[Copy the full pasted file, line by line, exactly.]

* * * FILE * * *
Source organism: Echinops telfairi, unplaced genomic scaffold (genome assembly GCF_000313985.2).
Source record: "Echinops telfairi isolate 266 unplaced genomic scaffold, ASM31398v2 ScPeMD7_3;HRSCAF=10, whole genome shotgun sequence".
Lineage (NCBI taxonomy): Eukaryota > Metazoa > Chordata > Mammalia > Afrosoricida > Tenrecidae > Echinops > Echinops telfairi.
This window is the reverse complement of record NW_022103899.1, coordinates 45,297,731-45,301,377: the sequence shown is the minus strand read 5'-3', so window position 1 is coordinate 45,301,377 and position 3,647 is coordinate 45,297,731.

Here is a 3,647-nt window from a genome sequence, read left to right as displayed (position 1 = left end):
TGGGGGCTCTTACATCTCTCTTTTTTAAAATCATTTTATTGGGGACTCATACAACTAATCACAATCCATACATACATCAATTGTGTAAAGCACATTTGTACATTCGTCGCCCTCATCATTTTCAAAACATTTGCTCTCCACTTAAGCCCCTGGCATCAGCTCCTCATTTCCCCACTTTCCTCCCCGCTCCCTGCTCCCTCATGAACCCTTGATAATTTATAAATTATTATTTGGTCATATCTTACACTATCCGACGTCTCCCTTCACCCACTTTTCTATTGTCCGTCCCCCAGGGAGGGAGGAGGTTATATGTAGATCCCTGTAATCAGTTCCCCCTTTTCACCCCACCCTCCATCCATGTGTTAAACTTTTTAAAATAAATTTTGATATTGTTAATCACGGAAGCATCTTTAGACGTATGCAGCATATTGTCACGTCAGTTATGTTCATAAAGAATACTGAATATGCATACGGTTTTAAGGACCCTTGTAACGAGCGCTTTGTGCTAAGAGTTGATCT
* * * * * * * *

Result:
Source organism: Echinops telfairi, unplaced genomic scaffold (genome assembly GCF_000313985.2).
Source record: "Echinops telfairi isolate 266 unplaced genomic scaffold, ASM31398v2 ScPeMD7_3;HRSCAF=10, whole genome shotgun sequence".
Lineage (NCBI taxonomy): Eukaryota > Metazoa > Chordata > Mammalia > Afrosoricida > Tenrecidae > Echinops > Echinops telfairi.
This window is the reverse complement of record NW_022103899.1, coordinates 45,297,731-45,301,377: the sequence shown is the minus strand read 5'-3', so window position 1 is coordinate 45,301,377 and position 3,647 is coordinate 45,297,731.

Here is a 3,647-nt window from a genome sequence, read left to right as displayed (position 1 = left end):
TGGGGGCTCTTACATCTCTCTTTTTTAAAATCATTTTATTGGGGACTCATACAACTAATCACAATCCATACATACATCAATTGTGTAAAGCACATTTGTACATTCGTCGCCCTCATCATTTTCAAAACATTTGCTCTCCACTTAAGCCCCTGGCATCAGCTCCTCATTTCCCCACTTTCCTCCCCGCTCCCTGCTCCCTCATGAACCCTTGATAATTTATAAATTATTATTTGGTCATATCTTACACTATCCGACGTCTCCCTTCACCCACTTTTCTATTGTCCGTCCCCCAGGGAGGGAGGAGGTTATATGTAGATCCCTGTAATCAGTTCCCCCTTTTCACCCCACCCTCCATCCATGTGTTAAACTTTTTAAAATAAATTTTGATATTGTTAATCACGGAAGCATCTTTAGACGTATGCAGCATATTGTCACGTCAGTTATGTTCATAAAGAATACTGAATATGCATACGGTTTTAAGGACCCTTGTAACGAGCGCTTTGTGCTAAGAGTTGATCT